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Transmission Electron Tomography: Imaging Nanostructures in 3D

  • Author / Creator
    Wang, Xiongyao
  • In studies of nanoscale materials, electron tomography (ET) can be used to obtain three dimensional information on the morphology and spatial distribution of nanoparticles. Electron tomography records a tilt series of projected images of an object and then mathematically reconstructs a 3D map of the object from the recorded images. Filtered back-projection (FBP), which is based on spatial Fourier transforms, and simultaneous iterative reconstruction techniques (SIRT), which are purely algebraic, are the two common reconstruction methods used to generate a tomographic "3D matrix" from the recorded images. Three aspects of ET were investigated in this thesis: the reconstruction and visualization, experimental considerations, and practical applications. First, to quantify the quality of the reconstruction and the selection of visualization threshold was discussed. The quality of the reconstruction by FBP and SIRT methods was evaluated by root mean square (RMS) difference frequency analysis, a quantitative description of similarity between the original test and its reconstruction. A quality index (QI) method was proposed and successfully applied to set the visualization threshold for volume rendering of tomographic reconstructions. Setting the threshold according to a priori known space-filling volume fraction of nanoparticles was found not to be a suitable parameter for visualization. The effect of the filter used in FBP was examined. On the experimental front of electron tomography, a new ET sample preparation method was developed. The new method combines standard thin film deposition techniques and focused ion beam (FIB) milling. The proposed method minimized the effect of the projected thickness and missing wedge by controlling the thickness of the thin film and the width of the bar. Furthermore, the new method reduces gallium implantation problems and is suitable for tomographic sample preparation of samples in solution. Finally, the tomographic results of latex nanoparticles, Au nanocrystal multilayer, and Si nanocrystals embedded in silica glass were examined. A new method was developed by combining high angle annular dark-field (HAADF) and energy-filtered STEM techniques simultaneously to obtain parallel recording of 3D tomographic data from two different types of nanoparticles. This method was successfully applied to investigate the Er doped Si nanocrystals system.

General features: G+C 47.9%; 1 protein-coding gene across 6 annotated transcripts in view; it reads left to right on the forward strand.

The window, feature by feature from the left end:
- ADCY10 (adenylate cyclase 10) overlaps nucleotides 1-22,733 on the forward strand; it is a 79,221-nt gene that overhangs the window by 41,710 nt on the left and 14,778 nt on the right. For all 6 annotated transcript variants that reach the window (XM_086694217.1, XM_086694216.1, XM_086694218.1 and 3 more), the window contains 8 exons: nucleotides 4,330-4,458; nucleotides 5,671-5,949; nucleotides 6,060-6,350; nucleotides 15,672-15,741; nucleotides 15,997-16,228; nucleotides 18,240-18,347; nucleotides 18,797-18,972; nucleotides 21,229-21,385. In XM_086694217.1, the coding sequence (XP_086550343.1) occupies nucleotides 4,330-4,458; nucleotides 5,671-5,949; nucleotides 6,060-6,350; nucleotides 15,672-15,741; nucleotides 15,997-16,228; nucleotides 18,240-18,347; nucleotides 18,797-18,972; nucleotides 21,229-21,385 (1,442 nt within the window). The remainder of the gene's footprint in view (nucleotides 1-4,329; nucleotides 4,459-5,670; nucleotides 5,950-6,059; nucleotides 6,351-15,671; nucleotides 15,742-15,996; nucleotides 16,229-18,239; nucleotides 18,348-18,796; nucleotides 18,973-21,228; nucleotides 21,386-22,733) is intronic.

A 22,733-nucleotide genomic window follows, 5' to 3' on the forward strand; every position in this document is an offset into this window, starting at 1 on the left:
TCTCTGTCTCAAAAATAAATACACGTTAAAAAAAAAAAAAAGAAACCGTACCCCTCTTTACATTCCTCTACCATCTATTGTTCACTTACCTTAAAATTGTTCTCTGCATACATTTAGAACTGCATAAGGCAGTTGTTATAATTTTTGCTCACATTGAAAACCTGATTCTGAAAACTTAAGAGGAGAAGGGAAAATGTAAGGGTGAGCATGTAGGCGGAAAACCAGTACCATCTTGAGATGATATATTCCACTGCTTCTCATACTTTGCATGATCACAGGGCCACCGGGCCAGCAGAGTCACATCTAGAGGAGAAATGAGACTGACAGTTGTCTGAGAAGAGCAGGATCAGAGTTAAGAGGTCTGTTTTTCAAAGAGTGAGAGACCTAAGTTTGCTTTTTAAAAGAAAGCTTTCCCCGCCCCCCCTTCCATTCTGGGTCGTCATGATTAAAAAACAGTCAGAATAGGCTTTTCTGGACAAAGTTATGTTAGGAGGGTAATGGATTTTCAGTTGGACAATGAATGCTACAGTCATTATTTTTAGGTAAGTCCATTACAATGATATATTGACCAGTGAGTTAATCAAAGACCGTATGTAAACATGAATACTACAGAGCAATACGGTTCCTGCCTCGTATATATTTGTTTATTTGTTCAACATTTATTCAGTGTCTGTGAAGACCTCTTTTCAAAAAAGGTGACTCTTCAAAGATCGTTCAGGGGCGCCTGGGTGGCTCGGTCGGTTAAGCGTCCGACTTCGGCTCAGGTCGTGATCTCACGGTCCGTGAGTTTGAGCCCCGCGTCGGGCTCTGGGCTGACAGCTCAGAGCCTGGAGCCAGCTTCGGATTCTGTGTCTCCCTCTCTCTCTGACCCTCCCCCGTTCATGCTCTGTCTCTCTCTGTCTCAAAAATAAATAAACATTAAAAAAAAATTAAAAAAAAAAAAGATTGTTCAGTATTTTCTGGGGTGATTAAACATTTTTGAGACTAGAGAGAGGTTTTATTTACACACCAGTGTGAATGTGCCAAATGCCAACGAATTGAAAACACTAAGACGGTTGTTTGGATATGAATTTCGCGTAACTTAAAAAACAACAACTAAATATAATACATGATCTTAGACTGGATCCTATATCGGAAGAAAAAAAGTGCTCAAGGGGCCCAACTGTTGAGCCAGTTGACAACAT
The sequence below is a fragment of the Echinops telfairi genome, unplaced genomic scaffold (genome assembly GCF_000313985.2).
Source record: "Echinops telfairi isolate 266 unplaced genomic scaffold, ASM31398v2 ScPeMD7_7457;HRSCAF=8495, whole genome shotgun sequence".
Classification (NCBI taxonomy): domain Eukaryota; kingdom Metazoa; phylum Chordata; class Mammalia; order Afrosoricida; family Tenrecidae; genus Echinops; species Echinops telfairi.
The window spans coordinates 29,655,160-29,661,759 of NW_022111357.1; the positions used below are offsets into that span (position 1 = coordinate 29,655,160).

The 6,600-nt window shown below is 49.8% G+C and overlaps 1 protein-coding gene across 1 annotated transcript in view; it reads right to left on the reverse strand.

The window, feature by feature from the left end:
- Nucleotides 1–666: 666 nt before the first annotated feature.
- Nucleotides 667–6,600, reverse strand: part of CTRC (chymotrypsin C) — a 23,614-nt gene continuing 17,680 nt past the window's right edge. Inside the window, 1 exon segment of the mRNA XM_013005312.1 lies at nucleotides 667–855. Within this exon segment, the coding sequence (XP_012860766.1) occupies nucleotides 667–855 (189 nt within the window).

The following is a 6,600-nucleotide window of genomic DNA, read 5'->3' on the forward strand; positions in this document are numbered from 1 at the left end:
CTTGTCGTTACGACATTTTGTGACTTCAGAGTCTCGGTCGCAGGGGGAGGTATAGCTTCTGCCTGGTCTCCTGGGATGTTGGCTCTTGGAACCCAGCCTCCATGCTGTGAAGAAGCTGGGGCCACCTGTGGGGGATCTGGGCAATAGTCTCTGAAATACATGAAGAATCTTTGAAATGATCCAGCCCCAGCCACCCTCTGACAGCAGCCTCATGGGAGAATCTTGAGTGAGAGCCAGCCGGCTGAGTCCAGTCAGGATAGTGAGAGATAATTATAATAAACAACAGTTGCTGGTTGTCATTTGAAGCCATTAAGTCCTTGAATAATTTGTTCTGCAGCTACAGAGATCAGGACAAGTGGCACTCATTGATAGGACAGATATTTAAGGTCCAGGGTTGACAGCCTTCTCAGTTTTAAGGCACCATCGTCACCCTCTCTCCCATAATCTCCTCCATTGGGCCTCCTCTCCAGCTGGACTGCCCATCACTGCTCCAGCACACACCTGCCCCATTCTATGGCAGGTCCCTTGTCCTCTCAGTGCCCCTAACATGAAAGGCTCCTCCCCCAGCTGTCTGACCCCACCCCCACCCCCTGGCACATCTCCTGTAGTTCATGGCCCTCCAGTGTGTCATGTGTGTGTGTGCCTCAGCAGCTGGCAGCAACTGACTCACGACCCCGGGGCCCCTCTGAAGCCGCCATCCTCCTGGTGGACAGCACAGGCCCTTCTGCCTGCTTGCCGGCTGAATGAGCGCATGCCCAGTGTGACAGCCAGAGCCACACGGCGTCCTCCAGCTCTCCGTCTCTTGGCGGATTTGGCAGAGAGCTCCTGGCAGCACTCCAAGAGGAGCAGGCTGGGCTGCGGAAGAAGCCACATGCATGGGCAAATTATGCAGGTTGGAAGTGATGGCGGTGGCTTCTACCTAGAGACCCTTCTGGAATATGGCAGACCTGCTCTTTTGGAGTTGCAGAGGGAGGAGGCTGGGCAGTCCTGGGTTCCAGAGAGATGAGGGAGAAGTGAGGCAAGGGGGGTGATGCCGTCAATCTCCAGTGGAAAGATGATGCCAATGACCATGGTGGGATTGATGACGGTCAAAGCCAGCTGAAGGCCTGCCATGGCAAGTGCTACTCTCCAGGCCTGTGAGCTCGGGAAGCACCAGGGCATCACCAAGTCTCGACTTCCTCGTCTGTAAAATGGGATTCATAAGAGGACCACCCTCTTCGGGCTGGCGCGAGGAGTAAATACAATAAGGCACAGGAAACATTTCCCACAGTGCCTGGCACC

• Subjects / Keywords
  • Graduation date
    2012-11
  • Type of Item
    Thesis
  • Degree
    Doctor of Philosophy
  • DOI
    https://doi.org/10.7939/R3VT65
  • License
    This thesis is made available by the University of Alberta Libraries with permission of the copyright owner solely for non-commercial purposes. This thesis, or any portion thereof, may not otherwise be copied or reproduced without the written consent of the copyright owner, except to the extent permitted by Canadian copyright law.
  • Language
    English
  • Institution
    University of Alberta
  • Degree level
    Doctoral
  • Department
    • Department of Physics
  • Supervisor / co-supervisor and their department(s)
    • Meldrum, Al (Physics)
    • Malac, Marek (National Institute for Nanotechnology)
  • Examining committee members and their departments
    • McCreery, Richard (Chemistry)
    • Braidy, Nadi (Chemical and Biotechnological Engineering)
    • Hegmann, Frank (Physics)
    • Ivey, Douglas (Chemical and Materials Engineering)